After Jack Ruby made a huge splash by killing Lee Harvey Oswald on live television, Joyce Gordon became a ripple.
Gordon, who was 20, worked as a stripper at Ruby's Carousel Club on Commerce Street in downtown Dallas. Now, at 66, she is thought to be the last living woman who danced at Ruby's club during that period in November 1963.
"I did what I did," she said last week. "No sense regretting what you've done. I had no education and I had to have a way to support my child, and that was the way I did it."
This month marks the 46th anniversary of one of the most dramatic episodes in American history. President John F. Kennedy was assassinated on Nov. 22, 1963, Oswald was arrested for his murder, and Ruby shot and killed him on Nov. 24.
Entrepreneurs and artists are still paying homage to the characters who played major and minor roles in the massive investigations of Oswald and Ruby. Gordon, a green-eyed redhead who went by the stage name Joy Dale, became one of those characters.
Gordon has appeared in a few assassination documentaries over the years but, for the most part, has kept a low profile. Like most people, she has lived in modest obscurity.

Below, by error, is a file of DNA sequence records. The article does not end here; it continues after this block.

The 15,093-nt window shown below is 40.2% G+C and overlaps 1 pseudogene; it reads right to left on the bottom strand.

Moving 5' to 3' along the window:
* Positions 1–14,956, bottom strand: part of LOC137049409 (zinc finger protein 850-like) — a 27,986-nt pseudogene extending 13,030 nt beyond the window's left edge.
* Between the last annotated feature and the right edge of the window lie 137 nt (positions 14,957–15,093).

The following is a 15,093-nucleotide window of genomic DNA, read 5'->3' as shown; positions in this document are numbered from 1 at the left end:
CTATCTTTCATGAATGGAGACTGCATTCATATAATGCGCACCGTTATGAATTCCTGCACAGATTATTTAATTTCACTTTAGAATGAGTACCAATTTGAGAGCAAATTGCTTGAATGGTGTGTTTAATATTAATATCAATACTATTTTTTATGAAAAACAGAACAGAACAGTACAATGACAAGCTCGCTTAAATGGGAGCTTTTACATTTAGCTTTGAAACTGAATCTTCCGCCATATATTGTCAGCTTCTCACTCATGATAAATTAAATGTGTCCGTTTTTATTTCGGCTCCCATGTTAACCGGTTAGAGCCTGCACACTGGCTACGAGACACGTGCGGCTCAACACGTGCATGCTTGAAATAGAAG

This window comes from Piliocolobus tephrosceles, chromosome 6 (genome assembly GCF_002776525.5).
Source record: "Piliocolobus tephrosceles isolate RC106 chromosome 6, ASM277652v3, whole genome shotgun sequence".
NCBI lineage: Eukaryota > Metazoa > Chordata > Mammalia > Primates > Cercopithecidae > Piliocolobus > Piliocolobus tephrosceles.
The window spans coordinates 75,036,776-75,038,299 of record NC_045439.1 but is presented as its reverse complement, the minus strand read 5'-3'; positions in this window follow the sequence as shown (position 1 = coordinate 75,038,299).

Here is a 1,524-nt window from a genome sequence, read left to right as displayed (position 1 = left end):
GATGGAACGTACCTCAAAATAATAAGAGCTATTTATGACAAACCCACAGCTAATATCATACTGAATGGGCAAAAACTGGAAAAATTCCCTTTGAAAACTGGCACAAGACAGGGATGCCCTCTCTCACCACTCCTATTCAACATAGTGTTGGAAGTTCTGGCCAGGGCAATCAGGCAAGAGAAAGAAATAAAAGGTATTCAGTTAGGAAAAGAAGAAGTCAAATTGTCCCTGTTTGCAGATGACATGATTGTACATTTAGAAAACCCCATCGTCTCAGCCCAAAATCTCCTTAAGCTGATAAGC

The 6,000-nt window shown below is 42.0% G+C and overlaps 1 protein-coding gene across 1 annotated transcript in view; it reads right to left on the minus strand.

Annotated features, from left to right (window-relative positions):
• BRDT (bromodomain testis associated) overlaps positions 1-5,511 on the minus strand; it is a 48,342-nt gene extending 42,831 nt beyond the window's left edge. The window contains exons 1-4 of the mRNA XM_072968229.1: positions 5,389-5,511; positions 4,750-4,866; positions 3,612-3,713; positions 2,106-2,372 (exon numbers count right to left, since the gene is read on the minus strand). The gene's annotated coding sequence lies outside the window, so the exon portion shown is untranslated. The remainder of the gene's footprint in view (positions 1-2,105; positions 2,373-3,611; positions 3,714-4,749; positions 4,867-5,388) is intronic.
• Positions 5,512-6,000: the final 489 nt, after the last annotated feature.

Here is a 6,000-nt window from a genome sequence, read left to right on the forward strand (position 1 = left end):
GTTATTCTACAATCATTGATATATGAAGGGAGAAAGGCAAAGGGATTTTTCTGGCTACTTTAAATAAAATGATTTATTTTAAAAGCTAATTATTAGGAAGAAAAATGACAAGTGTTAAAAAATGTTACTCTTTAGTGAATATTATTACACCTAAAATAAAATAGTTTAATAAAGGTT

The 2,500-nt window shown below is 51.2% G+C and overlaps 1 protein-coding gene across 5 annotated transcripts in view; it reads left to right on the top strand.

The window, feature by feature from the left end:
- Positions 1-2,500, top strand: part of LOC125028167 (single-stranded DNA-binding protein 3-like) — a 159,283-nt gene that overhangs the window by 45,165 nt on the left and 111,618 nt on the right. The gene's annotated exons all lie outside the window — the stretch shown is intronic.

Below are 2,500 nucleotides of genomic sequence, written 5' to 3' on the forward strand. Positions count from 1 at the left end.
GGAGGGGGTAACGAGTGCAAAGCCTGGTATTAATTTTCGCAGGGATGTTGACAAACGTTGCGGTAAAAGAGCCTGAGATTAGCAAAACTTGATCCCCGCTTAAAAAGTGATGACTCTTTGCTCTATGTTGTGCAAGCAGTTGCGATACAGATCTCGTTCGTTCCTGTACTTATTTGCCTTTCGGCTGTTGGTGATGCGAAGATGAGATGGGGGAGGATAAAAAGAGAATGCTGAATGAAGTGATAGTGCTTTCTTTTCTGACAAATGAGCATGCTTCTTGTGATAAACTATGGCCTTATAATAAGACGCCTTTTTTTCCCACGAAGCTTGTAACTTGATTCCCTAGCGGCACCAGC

Randy Redmond, a colorful Dallas businessman, is putting a little gloss on her golden years. He is immortalizing Gordon, Ruby and two other Carousel Club strippers on a mural in back of his building at 2616 Commerce in Deep Ellum. Redmond rents the building for parties, and the mural adorns the entrance to a faux speakeasy in the alley.
Gordon, her youth restored with waterproof paint, is portrayed sitting on the hood of a police car with the Dallas skyline in the background.
"My daughters think it's kinda cool," she said.
Gordon was born in Sulphur Springs in 1943 and was raised in Oak Cliff. She dropped out of high school and got married at 15. By age 17, divorced with a baby girl, she migrated to Houston and began waitressing at a neighborhood bar. Dancers from a strip club across the street came in for drinks and encouraged her to participate in an amateur night.
"It scared the livin' hell outta me, but I did it. I had to have a shot of VO [whiskey] before I went out on stage," she recalled.